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PD216ohio

Government not approving change order

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Hi guys and gals,

I am on a project that I won for 85k.  A dismantling project in which the government stated the weights of various elements.  Problem is that the farthest item was stated as weighing 15k lbs but we discovered during the course of work, that it actually weighs a whopping 81k lbs!!

It was only by a stroke of luck that we came into contact with a subcontractor that was involved in the original build and found this info out, during the course of the project.  Not only has this error led to a significant delay but also in greatly increased cost as any options to remove this fixture have been reduced to only one option, a large crane that costs 4 times as much as our intended method of a smaller crane.

The government seems to be resistant to approving the change order even though the mistake is egregious and clearly theirs.  The increase in cost is over half the value of the contract at about 50k.

If the government ultimately denies my claim, what are my options?  I can pay out of pocket for the extra costs but can I recover them after the fact?  If I accept regular payment at the end of the contract, can I still pursue the additional cost?  This has become a major snag in a project that was running smoothly and right on schedule.  I'm sick about it.

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Read the Disputes clause of your contract.  You can also read FAR Subpart 33.2 to see the contracting officer’s instructions.  If you submit a claim amenable to that clause, and the contracting officer denies it, you may appeal to the board of contract appeals or a federal court — the denial letter should include the appeal instructions.

But first, read all of your contract.  Did the Government warrant or guarantee the weights in the contract, or were the weights provided as estimates and as a courtesy?

Did you comply with any contract terms that mandate prompt reporting of differing conditions to the contracting officer?  If not, you may have forfeited your right to a contract adjustment.

Best wishes!
 

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5 minutes ago, ji20874 said:

Read the Disputes clause of your contract.  You can also read FAR Subpart 33.2 to see the contracting officer’s instructions.  If you submit a claim amenable to that clause, and the contracting officer denies it, you may appeal to the board of contract appeals or a federal court — the denial letter should include the appeal instructions.

But first, read all of your contract.  Did the Government warrant or guarantee the weights in the contract, or were the weights provided as estimates and as a courtesy?

Did you comply with any contract terms that mandate prompt reporting of differing conditions to the contracting officer?  If not, you may have forfeited your right to a contract adjustment.

Best wishes!
 

I will go through those clauses and the contract.  As you might imagine, this issue and the project itself has consumed all of my time so far.  I reported this to the government as soon as I could verify it was accurate.  Within 2 days of finding out.

The weight of the unit in question was provided in a pre-bid Q&A, in response to a question specifically about its weight.  There was no site visit available nor could you inspect this unit up close, if you chose to do so independently, since it is within a restricted area.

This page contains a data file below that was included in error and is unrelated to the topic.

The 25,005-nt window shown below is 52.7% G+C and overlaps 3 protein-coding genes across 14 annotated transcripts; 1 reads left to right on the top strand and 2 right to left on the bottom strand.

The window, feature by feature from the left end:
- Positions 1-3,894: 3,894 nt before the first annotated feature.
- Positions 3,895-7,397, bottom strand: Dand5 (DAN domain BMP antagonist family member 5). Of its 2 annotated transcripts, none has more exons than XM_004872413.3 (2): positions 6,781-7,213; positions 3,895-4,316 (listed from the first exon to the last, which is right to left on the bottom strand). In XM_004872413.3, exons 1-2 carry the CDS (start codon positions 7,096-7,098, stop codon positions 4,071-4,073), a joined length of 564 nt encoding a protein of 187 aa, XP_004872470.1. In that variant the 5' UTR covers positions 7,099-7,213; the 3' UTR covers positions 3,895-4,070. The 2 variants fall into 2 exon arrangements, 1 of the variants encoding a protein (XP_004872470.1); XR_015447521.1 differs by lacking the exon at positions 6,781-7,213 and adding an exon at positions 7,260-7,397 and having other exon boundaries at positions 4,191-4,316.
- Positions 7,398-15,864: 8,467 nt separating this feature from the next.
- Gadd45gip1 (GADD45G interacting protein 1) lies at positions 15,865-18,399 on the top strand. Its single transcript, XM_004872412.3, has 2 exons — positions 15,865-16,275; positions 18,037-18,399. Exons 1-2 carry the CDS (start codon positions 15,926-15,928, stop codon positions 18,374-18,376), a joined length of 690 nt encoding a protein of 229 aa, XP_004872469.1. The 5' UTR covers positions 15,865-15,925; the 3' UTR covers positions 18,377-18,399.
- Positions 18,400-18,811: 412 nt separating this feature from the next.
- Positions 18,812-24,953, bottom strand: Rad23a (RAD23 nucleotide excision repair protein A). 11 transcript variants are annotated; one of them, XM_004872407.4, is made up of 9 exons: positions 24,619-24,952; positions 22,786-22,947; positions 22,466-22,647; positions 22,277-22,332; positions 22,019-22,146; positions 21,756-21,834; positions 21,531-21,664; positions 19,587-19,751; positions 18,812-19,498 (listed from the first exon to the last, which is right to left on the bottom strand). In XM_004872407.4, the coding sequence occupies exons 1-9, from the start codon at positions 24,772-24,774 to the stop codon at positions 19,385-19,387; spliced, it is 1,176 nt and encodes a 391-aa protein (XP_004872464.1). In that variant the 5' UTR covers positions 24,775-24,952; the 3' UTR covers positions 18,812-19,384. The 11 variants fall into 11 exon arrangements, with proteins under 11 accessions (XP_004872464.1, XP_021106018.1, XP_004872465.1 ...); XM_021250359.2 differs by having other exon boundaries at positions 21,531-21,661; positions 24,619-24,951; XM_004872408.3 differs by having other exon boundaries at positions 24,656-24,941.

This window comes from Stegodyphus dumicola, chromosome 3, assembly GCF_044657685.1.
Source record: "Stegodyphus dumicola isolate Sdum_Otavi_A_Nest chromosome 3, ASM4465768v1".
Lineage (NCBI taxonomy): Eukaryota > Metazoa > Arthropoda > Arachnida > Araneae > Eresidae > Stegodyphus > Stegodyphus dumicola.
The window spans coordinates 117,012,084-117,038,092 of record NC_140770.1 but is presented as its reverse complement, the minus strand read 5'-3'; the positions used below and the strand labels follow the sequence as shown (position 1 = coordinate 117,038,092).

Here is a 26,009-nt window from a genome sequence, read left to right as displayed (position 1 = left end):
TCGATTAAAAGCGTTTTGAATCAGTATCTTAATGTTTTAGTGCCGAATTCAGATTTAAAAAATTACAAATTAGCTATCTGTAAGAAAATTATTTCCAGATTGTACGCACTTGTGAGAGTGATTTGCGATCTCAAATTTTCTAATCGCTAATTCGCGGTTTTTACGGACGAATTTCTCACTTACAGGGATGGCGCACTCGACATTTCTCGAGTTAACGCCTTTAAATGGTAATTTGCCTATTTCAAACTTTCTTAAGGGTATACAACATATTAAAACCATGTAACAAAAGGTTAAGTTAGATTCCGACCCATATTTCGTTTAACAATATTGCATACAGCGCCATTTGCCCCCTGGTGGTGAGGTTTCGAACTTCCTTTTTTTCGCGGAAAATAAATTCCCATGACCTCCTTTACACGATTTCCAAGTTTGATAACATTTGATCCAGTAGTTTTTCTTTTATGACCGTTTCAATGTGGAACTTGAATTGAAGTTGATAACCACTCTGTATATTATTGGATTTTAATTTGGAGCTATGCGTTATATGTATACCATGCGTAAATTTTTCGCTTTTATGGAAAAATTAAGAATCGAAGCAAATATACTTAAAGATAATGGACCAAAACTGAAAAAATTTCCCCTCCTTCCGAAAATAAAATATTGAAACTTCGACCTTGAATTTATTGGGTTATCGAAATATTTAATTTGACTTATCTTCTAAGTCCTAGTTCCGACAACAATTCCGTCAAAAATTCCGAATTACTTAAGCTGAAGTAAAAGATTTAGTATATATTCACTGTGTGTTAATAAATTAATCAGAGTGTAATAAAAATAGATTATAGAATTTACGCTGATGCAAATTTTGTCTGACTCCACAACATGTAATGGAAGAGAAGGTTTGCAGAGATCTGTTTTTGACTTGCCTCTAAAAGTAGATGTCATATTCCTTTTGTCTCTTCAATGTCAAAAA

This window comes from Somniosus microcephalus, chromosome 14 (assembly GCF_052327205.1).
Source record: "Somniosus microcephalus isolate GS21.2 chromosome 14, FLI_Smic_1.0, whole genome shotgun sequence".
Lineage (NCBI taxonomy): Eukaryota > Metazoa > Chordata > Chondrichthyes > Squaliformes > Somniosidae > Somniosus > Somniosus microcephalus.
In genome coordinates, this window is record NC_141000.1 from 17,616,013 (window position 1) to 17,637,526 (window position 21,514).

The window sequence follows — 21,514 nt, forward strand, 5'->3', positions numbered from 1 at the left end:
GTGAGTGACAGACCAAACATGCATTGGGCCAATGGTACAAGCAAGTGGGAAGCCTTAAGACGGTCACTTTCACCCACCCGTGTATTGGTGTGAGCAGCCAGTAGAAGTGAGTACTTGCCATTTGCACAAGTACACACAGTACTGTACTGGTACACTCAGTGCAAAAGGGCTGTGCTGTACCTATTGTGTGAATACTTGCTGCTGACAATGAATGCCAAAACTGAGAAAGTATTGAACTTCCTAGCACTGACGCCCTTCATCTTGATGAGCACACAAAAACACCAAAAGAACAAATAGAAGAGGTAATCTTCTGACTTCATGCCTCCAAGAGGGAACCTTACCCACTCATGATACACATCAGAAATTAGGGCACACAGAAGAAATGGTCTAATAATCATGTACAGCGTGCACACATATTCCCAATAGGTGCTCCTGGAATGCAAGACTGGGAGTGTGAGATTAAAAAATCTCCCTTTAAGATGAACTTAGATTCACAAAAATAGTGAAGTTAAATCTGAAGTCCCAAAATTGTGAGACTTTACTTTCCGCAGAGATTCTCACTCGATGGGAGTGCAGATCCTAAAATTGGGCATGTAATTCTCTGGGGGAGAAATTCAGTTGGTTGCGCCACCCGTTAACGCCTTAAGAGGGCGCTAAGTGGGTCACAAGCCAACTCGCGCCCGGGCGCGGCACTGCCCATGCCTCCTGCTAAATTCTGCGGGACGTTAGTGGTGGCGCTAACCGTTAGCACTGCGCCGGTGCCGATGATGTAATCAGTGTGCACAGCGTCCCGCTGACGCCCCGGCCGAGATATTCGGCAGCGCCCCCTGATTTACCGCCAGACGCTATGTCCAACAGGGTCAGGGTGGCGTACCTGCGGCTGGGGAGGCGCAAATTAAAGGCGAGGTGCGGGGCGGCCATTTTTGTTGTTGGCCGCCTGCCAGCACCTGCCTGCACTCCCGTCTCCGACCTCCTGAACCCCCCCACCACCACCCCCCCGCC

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1. Hire a knowledgeable attorney to advise you.

2. If the government does not give you a formal accept/reject decision within 60 days, file a claim.

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I am assuming that this is a fixed price dismantling, demolition and removal contract for some real property equipment or other improvement. 

How was the actual work to be performed described in the solicitation and Q&A so that you could determine the scope and extent of the work in order to plan and price it? 

Does the contract include a differing site conditions clause (52.236-2) or some other similar clause? 

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The basic issue is that the government identified a certain component as weighing X and it actually weighs Z (about 6 times the stated weight.  This requires us to bring in a large crane at an added cost of about 30 k.  They incorrectly identified this weight via a specific question about that in the pre-bid  Q&A.The other issue is that it is causing an extra week of work between the work involved in discovering the mistake, working to get the right equipment lined up... and then the work to process the much larger piece.  We could have originally disposed of it by setting it on one truck and hauling away... now we will have to manually reduce it into at least four pieces to do the same.

The government did finally approve the extra equipment cost but refuses to add any cost for the extra week, stating that the POP was 4 weeks so I am not over the POP.  Although I would have clearly been done in 3 weeks if not for their mistake. 

I suppose it's better than nothing but I still don't think it was fair.

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@PD216ohioAlready posed but not yet identified by you  is with regard to what clauses are in your contract.  It may or may not matter considering where you are in the matter of the weight but I providing thoughts anyways.